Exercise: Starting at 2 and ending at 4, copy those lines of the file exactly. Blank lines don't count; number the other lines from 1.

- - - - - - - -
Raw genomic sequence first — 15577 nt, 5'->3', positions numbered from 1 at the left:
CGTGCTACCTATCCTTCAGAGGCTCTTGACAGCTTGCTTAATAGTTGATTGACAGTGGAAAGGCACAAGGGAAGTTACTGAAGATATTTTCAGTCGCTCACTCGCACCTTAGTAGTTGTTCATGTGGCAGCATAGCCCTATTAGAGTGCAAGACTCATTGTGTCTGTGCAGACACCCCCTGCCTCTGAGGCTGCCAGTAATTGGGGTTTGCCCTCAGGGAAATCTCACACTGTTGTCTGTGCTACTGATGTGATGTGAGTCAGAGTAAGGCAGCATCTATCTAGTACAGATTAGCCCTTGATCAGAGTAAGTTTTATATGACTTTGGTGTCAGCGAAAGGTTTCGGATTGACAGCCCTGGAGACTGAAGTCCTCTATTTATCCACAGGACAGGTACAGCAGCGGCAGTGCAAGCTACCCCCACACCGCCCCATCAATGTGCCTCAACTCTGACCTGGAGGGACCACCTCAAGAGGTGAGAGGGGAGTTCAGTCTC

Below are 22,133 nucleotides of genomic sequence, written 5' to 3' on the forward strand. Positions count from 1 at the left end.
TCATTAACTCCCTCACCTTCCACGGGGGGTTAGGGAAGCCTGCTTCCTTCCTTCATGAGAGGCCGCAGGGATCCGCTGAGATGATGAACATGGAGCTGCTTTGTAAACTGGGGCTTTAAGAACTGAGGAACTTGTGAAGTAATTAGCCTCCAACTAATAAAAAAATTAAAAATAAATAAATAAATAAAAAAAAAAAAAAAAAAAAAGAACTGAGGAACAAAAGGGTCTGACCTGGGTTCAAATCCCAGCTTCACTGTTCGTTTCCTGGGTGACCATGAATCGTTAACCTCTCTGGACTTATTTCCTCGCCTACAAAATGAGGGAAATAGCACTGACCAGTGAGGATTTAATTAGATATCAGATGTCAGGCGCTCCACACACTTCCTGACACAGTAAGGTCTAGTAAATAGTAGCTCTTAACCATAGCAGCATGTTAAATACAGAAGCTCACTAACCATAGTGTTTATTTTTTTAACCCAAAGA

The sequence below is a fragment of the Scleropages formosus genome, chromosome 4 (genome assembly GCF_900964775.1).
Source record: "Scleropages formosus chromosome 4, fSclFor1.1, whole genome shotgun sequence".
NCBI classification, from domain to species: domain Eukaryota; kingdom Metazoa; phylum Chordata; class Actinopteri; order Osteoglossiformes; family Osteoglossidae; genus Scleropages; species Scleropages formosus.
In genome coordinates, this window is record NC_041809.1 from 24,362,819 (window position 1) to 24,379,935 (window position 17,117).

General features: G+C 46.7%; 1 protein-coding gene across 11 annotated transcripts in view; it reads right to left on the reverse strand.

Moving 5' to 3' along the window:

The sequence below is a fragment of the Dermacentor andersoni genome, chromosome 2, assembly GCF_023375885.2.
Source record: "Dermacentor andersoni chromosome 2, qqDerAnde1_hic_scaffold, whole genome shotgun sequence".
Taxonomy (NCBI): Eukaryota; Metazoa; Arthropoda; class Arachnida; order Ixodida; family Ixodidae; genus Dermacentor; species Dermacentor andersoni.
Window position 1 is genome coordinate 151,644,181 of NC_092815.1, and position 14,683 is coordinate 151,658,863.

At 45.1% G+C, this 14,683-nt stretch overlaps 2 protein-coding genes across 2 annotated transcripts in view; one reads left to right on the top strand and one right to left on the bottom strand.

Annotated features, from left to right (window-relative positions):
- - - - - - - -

CGTGCTACCTATCCTTCAGAGGCTCTTGACAGCTTGCTTAATAGTTGATTGACAGTGGAAAGGCACAAGGGAAGTTACTGAAGATATTTTCAGTCGCTCACTCGCACCTTAGTAGTTGTTCATGTGGCAGCATAGCCCTATTAGAGTGCAAGACTCATTGTGTCTGTGCAGACACCCCCTGCCTCTGAGGCTGCCAGTAATTGGGGTTTGCCCTCAGGGAAATCTCACACTGTTGTCTGTGCTACTGATGTGATGTGAGTCAGAGTAAGGCAGCATCTATCTAGTACAGATTAGCCCTTGATCAGAGTAAGTTTTATATGACTTTGGTGTCAGCGAAAGGTTTCGGATTGACAGCCCTGGAGACTGAAGTCCTCTATTTATCCACAGGACAGGTACAGCAGCGGCAGTGCAAGCTACCCCCACACCGCCCCATCAATGTGCCTCAACTCTGACCTGGAGGGACCACCTCAAGAGGTGAGAGGGGAGTTCAGTCTC

Below are 22,133 nucleotides of genomic sequence, written 5' to 3' on the forward strand. Positions count from 1 at the left end.
TCATTAACTCCCTCACCTTCCACGGGGGGTTAGGGAAGCCTGCTTCCTTCCTTCATGAGAGGCCGCAGGGATCCGCTGAGATGATGAACATGGAGCTGCTTTGTAAACTGGGGCTTTAAGAACTGAGGAACTTGTGAAGTAATTAGCCTCCAACTAATAAAAAAATTAAAAATAAATAAATAAATAAAAAAAAAAAAAAAAAAAAAGAACTGAGGAACAAAAGGGTCTGACCTGGGTTCAAATCCCAGCTTCACTGTTCGTTTCCTGGGTGACCATGAATCGTTAACCTCTCTGGACTTATTTCCTCGCCTACAAAATGAGGGAAATAGCACTGACCAGTGAGGATTTAATTAGATATCAGATGTCAGGCGCTCCACACACTTCCTGACACAGTAAGGTCTAGTAAATAGTAGCTCTTAACCATAGCAGCATGTTAAATACAGAAGCTCACTAACCATAGTGTTTATTTTTTTAACCCAAAGA